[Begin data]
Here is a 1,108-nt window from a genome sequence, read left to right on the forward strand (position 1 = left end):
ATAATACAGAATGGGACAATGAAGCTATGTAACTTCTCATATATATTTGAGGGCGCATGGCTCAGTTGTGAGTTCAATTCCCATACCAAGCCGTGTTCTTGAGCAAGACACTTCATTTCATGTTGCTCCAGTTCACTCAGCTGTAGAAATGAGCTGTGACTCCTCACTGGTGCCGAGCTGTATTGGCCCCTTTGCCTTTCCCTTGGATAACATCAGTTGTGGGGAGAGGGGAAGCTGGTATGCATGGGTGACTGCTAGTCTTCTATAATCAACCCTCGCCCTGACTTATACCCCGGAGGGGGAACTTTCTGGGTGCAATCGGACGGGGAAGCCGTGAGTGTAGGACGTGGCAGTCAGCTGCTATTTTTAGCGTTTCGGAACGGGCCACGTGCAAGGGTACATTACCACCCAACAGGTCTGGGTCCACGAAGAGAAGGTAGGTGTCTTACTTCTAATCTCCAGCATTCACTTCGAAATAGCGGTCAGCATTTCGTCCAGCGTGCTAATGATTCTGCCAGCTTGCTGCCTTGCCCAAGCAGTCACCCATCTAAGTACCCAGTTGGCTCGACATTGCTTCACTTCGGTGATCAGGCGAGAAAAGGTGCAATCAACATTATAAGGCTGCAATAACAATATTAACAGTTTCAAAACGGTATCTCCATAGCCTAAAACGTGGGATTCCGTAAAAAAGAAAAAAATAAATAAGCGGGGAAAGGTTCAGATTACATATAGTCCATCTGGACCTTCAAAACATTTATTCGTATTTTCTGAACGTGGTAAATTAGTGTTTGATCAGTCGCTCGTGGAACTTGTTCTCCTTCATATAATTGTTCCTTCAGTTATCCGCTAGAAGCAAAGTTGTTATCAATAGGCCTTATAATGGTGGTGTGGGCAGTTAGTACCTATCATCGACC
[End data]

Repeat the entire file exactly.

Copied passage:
Here is a 1,108-nt window from a genome sequence, read left to right on the forward strand (position 1 = left end):
ATAATACAGAATGGGACAATGAAGCTATGTAACTTCTCATATATATTTGAGGGCGCATGGCTCAGTTGTGAGTTCAATTCCCATACCAAGCCGTGTTCTTGAGCAAGACACTTCATTTCATGTTGCTCCAGTTCACTCAGCTGTAGAAATGAGCTGTGACTCCTCACTGGTGCCGAGCTGTATTGGCCCCTTTGCCTTTCCCTTGGATAACATCAGTTGTGGGGAGAGGGGAAGCTGGTATGCATGGGTGACTGCTAGTCTTCTATAATCAACCCTCGCCCTGACTTATACCCCGGAGGGGGAACTTTCTGGGTGCAATCGGACGGGGAAGCCGTGAGTGTAGGACGTGGCAGTCAGCTGCTATTTTTAGCGTTTCGGAACGGGCCACGTGCAAGGGTACATTACCACCCAACAGGTCTGGGTCCACGAAGAGAAGGTAGGTGTCTTACTTCTAATCTCCAGCATTCACTTCGAAATAGCGGTCAGCATTTCGTCCAGCGTGCTAATGATTCTGCCAGCTTGCTGCCTTGCCCAAGCAGTCACCCATCTAAGTACCCAGTTGGCTCGACATTGCTTCACTTCGGTGATCAGGCGAGAAAAGGTGCAATCAACATTATAAGGCTGCAATAACAATATTAACAGTTTCAAAACGGTATCTCCATAGCCTAAAACGTGGGATTCCGTAAAAAAGAAAAAAATAAATAAGCGGGGAAAGGTTCAGATTACATATAGTCCATCTGGACCTTCAAAACATTTATTCGTATTTTCTGAACGTGGTAAATTAGTGTTTGATCAGTCGCTCGTGGAACTTGTTCTCCTTCATATAATTGTTCCTTCAGTTATCCGCTAGAAGCAAAGTTGTTATCAATAGGCCTTATAATGGTGGTGTGGGCAGTTAGTACCTATCATCGACC